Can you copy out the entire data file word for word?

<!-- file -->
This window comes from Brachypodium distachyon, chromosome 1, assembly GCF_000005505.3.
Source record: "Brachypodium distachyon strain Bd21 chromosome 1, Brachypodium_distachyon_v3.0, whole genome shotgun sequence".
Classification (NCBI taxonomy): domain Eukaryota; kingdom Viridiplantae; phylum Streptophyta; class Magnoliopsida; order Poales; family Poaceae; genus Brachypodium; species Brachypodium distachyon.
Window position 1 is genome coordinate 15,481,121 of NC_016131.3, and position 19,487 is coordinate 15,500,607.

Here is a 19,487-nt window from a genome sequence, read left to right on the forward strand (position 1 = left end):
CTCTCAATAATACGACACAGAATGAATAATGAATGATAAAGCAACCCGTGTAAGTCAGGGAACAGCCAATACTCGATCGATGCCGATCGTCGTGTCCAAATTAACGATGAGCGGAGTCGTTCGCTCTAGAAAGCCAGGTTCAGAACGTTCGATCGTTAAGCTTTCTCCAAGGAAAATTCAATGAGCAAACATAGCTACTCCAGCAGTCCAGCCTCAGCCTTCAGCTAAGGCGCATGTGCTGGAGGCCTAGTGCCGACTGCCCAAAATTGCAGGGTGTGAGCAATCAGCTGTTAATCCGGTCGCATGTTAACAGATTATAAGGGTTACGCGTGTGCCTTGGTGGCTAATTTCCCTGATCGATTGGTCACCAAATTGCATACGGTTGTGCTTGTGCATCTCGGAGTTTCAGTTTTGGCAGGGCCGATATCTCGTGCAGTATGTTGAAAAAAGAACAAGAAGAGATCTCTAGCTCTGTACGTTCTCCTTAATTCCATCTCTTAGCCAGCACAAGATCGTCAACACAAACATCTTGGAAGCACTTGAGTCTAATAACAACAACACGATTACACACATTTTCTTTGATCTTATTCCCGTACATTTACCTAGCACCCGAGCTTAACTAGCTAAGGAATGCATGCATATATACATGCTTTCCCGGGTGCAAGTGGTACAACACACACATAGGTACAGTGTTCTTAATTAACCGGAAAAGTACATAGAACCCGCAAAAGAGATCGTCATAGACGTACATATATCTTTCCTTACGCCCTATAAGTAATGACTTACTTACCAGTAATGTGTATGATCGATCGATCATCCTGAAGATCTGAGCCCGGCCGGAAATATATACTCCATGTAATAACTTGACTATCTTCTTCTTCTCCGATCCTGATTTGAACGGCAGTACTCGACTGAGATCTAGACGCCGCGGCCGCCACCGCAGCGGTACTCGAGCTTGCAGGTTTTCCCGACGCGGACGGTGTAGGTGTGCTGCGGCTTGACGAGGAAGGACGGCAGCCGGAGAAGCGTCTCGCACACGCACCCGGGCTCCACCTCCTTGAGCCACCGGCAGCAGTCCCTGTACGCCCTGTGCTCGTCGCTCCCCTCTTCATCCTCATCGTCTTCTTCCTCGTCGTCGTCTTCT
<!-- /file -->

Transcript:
This window comes from Brachypodium distachyon, chromosome 1, assembly GCF_000005505.3.
Source record: "Brachypodium distachyon strain Bd21 chromosome 1, Brachypodium_distachyon_v3.0, whole genome shotgun sequence".
Classification (NCBI taxonomy): domain Eukaryota; kingdom Viridiplantae; phylum Streptophyta; class Magnoliopsida; order Poales; family Poaceae; genus Brachypodium; species Brachypodium distachyon.
Window position 1 is genome coordinate 15,481,121 of NC_016131.3, and position 19,487 is coordinate 15,500,607.

Here is a 19,487-nt window from a genome sequence, read left to right on the forward strand (position 1 = left end):
CTCTCAATAATACGACACAGAATGAATAATGAATGATAAAGCAACCCGTGTAAGTCAGGGAACAGCCAATACTCGATCGATGCCGATCGTCGTGTCCAAATTAACGATGAGCGGAGTCGTTCGCTCTAGAAAGCCAGGTTCAGAACGTTCGATCGTTAAGCTTTCTCCAAGGAAAATTCAATGAGCAAACATAGCTACTCCAGCAGTCCAGCCTCAGCCTTCAGCTAAGGCGCATGTGCTGGAGGCCTAGTGCCGACTGCCCAAAATTGCAGGGTGTGAGCAATCAGCTGTTAATCCGGTCGCATGTTAACAGATTATAAGGGTTACGCGTGTGCCTTGGTGGCTAATTTCCCTGATCGATTGGTCACCAAATTGCATACGGTTGTGCTTGTGCATCTCGGAGTTTCAGTTTTGGCAGGGCCGATATCTCGTGCAGTATGTTGAAAAAAGAACAAGAAGAGATCTCTAGCTCTGTACGTTCTCCTTAATTCCATCTCTTAGCCAGCACAAGATCGTCAACACAAACATCTTGGAAGCACTTGAGTCTAATAACAACAACACGATTACACACATTTTCTTTGATCTTATTCCCGTACATTTACCTAGCACCCGAGCTTAACTAGCTAAGGAATGCATGCATATATACATGCTTTCCCGGGTGCAAGTGGTACAACACACACATAGGTACAGTGTTCTTAATTAACCGGAAAAGTACATAGAACCCGCAAAAGAGATCGTCATAGACGTACATATATCTTTCCTTACGCCCTATAAGTAATGACTTACTTACCAGTAATGTGTATGATCGATCGATCATCCTGAAGATCTGAGCCCGGCCGGAAATATATACTCCATGTAATAACTTGACTATCTTCTTCTTCTCCGATCCTGATTTGAACGGCAGTACTCGACTGAGATCTAGACGCCGCGGCCGCCACCGCAGCGGTACTCGAGCTTGCAGGTTTTCCCGACGCGGACGGTGTAGGTGTGCTGCGGCTTGACGAGGAAGGACGGCAGCCGGAGAAGCGTCTCGCACACGCACCCGGGCTCCACCTCCTTGAGCCACCGGCAGCAGTCCCTGTACGCCCTGTGCTCGTCGCTCCCCTCTTCATCCTCATCGTCTTCTTCCTCGTCGTCGTCTTCT